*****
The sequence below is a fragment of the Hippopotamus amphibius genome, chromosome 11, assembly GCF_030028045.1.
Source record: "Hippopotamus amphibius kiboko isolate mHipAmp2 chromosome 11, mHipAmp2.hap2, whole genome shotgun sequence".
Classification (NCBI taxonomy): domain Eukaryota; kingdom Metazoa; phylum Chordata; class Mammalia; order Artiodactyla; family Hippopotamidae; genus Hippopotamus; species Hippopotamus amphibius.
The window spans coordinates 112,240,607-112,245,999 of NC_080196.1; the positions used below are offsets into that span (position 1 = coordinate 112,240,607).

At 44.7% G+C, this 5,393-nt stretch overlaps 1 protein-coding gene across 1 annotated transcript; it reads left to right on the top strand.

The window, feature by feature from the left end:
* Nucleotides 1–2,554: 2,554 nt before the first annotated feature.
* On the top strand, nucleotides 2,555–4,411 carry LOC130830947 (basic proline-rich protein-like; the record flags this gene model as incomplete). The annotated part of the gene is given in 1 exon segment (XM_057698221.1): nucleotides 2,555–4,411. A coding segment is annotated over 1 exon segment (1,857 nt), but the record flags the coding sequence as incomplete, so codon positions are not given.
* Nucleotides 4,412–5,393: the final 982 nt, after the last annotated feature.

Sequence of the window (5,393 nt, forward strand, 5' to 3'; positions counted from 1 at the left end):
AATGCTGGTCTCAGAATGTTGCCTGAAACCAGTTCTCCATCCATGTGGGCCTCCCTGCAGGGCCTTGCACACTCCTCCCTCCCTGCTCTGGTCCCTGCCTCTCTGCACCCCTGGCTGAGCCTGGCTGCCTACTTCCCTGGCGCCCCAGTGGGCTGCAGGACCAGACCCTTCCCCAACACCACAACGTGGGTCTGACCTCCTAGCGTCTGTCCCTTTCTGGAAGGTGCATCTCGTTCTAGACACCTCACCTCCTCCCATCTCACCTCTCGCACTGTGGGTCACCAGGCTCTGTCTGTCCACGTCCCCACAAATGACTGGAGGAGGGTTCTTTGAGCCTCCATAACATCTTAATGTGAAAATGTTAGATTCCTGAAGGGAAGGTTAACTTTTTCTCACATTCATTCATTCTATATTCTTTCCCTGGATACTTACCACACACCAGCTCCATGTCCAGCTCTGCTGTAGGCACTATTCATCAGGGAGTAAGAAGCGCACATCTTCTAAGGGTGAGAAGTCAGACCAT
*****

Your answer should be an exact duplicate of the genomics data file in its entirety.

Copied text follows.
The sequence below is a fragment of the Hippopotamus amphibius genome, chromosome 11, assembly GCF_030028045.1.
Source record: "Hippopotamus amphibius kiboko isolate mHipAmp2 chromosome 11, mHipAmp2.hap2, whole genome shotgun sequence".
Classification (NCBI taxonomy): domain Eukaryota; kingdom Metazoa; phylum Chordata; class Mammalia; order Artiodactyla; family Hippopotamidae; genus Hippopotamus; species Hippopotamus amphibius.
The window spans coordinates 112,240,607-112,245,999 of NC_080196.1; the positions used below are offsets into that span (position 1 = coordinate 112,240,607).

At 44.7% G+C, this 5,393-nt stretch overlaps 1 protein-coding gene across 1 annotated transcript; it reads left to right on the top strand.

The window, feature by feature from the left end:
* Nucleotides 1–2,554: 2,554 nt before the first annotated feature.
* On the top strand, nucleotides 2,555–4,411 carry LOC130830947 (basic proline-rich protein-like; the record flags this gene model as incomplete). The annotated part of the gene is given in 1 exon segment (XM_057698221.1): nucleotides 2,555–4,411. A coding segment is annotated over 1 exon segment (1,857 nt), but the record flags the coding sequence as incomplete, so codon positions are not given.
* Nucleotides 4,412–5,393: the final 982 nt, after the last annotated feature.

Sequence of the window (5,393 nt, forward strand, 5' to 3'; positions counted from 1 at the left end):
AATGCTGGTCTCAGAATGTTGCCTGAAACCAGTTCTCCATCCATGTGGGCCTCCCTGCAGGGCCTTGCACACTCCTCCCTCCCTGCTCTGGTCCCTGCCTCTCTGCACCCCTGGCTGAGCCTGGCTGCCTACTTCCCTGGCGCCCCAGTGGGCTGCAGGACCAGACCCTTCCCCAACACCACAACGTGGGTCTGACCTCCTAGCGTCTGTCCCTTTCTGGAAGGTGCATCTCGTTCTAGACACCTCACCTCCTCCCATCTCACCTCTCGCACTGTGGGTCACCAGGCTCTGTCTGTCCACGTCCCCACAAATGACTGGAGGAGGGTTCTTTGAGCCTCCATAACATCTTAATGTGAAAATGTTAGATTCCTGAAGGGAAGGTTAACTTTTTCTCACATTCATTCATTCTATATTCTTTCCCTGGATACTTACCACACACCAGCTCCATGTCCAGCTCTGCTGTAGGCACTATTCATCAGGGAGTAAGAAGCGCACATCTTCTAAGGGTGAGAAGTCAGACCAT